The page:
Don Blaheta's A.M. thesis, ``Binominal each: evidence for a modified type system''.


The word each, when attached to a noun phrase as in the sentence ``The kids bought three books each.'', has a number of unusual syntactic and semantic properties. It operates on two different noun phrases in the sentence; the Dist phrase, to which each attaches, must be numeric and indefinite, while the other noun phrase---the Range---may be definite or indefinite so long as it is plural. The Relation between those two noun phrases need not be a transitive verb; nearly any two-place relation will do. In this thesis I analyse this situation and develop a theory that accounts for these observations. In so doing, I use this ``binominal each'' construction to argue for the basic correctness of certain pre-existing linguistic theories, and for a few specific modifications thereto.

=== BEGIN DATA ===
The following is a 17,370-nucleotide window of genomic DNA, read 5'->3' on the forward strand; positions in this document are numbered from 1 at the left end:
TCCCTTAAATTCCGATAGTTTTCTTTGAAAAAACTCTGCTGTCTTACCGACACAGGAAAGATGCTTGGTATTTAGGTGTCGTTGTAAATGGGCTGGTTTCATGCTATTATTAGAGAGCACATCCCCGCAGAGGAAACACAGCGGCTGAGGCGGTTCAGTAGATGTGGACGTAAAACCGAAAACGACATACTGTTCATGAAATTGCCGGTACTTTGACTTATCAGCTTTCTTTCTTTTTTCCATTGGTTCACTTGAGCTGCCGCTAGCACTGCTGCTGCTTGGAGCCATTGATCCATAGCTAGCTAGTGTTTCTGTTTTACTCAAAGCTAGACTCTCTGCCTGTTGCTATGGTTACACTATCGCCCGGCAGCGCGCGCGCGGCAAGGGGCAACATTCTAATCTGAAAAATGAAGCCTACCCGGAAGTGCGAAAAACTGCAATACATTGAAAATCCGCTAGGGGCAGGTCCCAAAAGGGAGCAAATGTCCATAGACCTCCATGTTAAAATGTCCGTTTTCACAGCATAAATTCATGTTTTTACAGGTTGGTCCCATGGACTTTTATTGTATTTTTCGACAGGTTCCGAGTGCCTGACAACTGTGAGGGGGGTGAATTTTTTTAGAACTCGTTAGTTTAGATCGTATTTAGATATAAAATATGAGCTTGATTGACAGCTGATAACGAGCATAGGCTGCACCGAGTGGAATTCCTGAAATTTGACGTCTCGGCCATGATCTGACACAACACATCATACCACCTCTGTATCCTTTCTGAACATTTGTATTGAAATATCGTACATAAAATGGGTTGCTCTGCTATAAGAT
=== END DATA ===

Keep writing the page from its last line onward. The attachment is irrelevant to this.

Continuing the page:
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BibTeX entry

  author = {Don Blaheta},
  title = {Binominal \emph{each}: evidence for a modified type system},
  school = {Brown University},
  year = 2003}

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